It’s a day-long event, billed as the first of what may become an annual event geared at helping entrepreneurs and business ventures get started and/or grow, according to Rowland. The chamber is predicting 500 people will attend, with the list of sponsors (besides Fifth Third) including Meijer, Blue Cross Blue Shield of Michigan, The Windquest Group, Priority Health, Lacks Enterprises, Pure Michigan, Haworth, Integrated Strategies, Saint Mary’s Health Care, Custer, Clear Channel, OnSite Wellness, Rockford Construction, Open Systems Technologies, Warner Norcross & Judd, WilliamCharles Search Group, Owen-Ames-Kimball and Truscott-Rossman.

In addition to breakout sessions where useful information will flow, there will be three nationally known motivational speakers at Energize: sportscaster Dick Vitale, Rebecca Ryan of Next Generation Consulting, and John Jacobs of Life is Good.

Boston’s Jacobs may prove to be the most interesting. In 1989, he and his brother, Bert Jacobs, designed their first T-shirt. In 1994, still struggling, they put a corny drawing of John’s huge grin on 48 T-shirts and sold the whole batch in one morning at a Boston street fair.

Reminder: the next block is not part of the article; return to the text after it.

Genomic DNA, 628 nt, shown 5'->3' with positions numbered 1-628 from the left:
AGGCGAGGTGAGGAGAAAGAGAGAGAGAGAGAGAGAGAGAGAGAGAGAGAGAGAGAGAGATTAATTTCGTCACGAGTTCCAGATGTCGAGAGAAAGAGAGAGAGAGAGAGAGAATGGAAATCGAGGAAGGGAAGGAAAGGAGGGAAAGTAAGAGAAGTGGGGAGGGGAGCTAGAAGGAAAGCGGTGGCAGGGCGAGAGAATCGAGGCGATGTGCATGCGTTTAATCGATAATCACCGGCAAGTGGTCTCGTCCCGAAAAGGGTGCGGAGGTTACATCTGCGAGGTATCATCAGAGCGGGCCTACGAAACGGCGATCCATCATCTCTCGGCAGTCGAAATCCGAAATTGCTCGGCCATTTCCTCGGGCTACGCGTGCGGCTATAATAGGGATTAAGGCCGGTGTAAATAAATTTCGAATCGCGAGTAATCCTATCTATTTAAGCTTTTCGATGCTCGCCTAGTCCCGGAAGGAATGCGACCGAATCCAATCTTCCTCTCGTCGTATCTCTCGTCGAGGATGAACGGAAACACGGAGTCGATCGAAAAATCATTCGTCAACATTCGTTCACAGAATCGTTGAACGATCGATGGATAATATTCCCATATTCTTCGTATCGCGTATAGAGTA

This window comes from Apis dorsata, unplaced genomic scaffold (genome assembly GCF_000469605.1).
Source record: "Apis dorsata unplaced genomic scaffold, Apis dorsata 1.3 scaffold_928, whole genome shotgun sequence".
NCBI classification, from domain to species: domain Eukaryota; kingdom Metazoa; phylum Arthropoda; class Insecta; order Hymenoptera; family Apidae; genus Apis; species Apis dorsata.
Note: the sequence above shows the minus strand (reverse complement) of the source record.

Today, Life is Good is a famous label in clothes and other goods, and the brothers donate a significant share of their profits to charity to help kids. Their corporate motto: Spread Optimism.

They are selling T-shirts now that have “BOSTON” on the front and “NOTHING IS STRONGER THAN LOVE” on the back to honor those maimed and killed in the Boston Marathon bombing — and all of the profits are going to The One Fund Boston.

Hard time

Last Wednesday, reporter Pat Evans toured the Kent County Jail (because that’s what people like Pat do for fun).